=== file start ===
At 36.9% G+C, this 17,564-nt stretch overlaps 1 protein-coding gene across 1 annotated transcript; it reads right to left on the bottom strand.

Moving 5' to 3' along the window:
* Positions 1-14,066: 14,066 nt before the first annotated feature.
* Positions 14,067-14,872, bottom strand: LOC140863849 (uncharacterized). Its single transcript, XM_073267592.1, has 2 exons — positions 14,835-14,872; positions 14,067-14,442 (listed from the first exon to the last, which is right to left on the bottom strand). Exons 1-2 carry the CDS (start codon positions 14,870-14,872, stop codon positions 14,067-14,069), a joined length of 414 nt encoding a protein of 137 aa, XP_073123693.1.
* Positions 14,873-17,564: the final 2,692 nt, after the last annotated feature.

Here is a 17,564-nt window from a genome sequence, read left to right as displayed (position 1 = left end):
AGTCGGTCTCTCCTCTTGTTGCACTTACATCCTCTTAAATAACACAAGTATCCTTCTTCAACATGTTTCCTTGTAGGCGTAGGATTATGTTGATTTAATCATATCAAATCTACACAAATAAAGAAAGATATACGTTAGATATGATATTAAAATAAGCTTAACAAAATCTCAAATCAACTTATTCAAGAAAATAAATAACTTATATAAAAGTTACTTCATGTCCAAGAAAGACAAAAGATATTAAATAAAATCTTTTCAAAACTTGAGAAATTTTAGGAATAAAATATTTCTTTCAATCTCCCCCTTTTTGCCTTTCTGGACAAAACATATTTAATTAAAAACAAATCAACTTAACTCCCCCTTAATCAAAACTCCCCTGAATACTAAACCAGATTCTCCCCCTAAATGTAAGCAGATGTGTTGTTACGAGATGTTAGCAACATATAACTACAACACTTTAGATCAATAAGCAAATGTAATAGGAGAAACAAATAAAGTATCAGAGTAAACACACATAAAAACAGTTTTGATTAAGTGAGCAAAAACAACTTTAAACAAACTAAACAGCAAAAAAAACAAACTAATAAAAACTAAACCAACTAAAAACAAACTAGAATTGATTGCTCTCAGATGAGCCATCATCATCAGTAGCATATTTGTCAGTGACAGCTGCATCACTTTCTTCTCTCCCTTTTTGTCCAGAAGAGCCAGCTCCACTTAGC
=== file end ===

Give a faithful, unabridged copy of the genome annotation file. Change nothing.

At 36.9% G+C, this 17,564-nt stretch overlaps 1 protein-coding gene across 1 annotated transcript; it reads right to left on the bottom strand.

Moving 5' to 3' along the window:
* Positions 1-14,066: 14,066 nt before the first annotated feature.
* Positions 14,067-14,872, bottom strand: LOC140863849 (uncharacterized). Its single transcript, XM_073267592.1, has 2 exons — positions 14,835-14,872; positions 14,067-14,442 (listed from the first exon to the last, which is right to left on the bottom strand). Exons 1-2 carry the CDS (start codon positions 14,870-14,872, stop codon positions 14,067-14,069), a joined length of 414 nt encoding a protein of 137 aa, XP_073123693.1.
* Positions 14,873-17,564: the final 2,692 nt, after the last annotated feature.

Here is a 17,564-nt window from a genome sequence, read left to right as displayed (position 1 = left end):
AGTCGGTCTCTCCTCTTGTTGCACTTACATCCTCTTAAATAACACAAGTATCCTTCTTCAACATGTTTCCTTGTAGGCGTAGGATTATGTTGATTTAATCATATCAAATCTACACAAATAAAGAAAGATATACGTTAGATATGATATTAAAATAAGCTTAACAAAATCTCAAATCAACTTATTCAAGAAAATAAATAACTTATATAAAAGTTACTTCATGTCCAAGAAAGACAAAAGATATTAAATAAAATCTTTTCAAAACTTGAGAAATTTTAGGAATAAAATATTTCTTTCAATCTCCCCCTTTTTGCCTTTCTGGACAAAACATATTTAATTAAAAACAAATCAACTTAACTCCCCCTTAATCAAAACTCCCCTGAATACTAAACCAGATTCTCCCCCTAAATGTAAGCAGATGTGTTGTTACGAGATGTTAGCAACATATAACTACAACACTTTAGATCAATAAGCAAATGTAATAGGAGAAACAAATAAAGTATCAGAGTAAACACACATAAAAACAGTTTTGATTAAGTGAGCAAAAACAACTTTAAACAAACTAAACAGCAAAAAAAACAAACTAATAAAAACTAAACCAACTAAAAACAAACTAGAATTGATTGCTCTCAGATGAGCCATCATCATCAGTAGCATATTTGTCAGTGACAGCTGCATCACTTTCTTCTCTCCCTTTTTGTCCAGAAGAGCCAGCTCCACTTAGC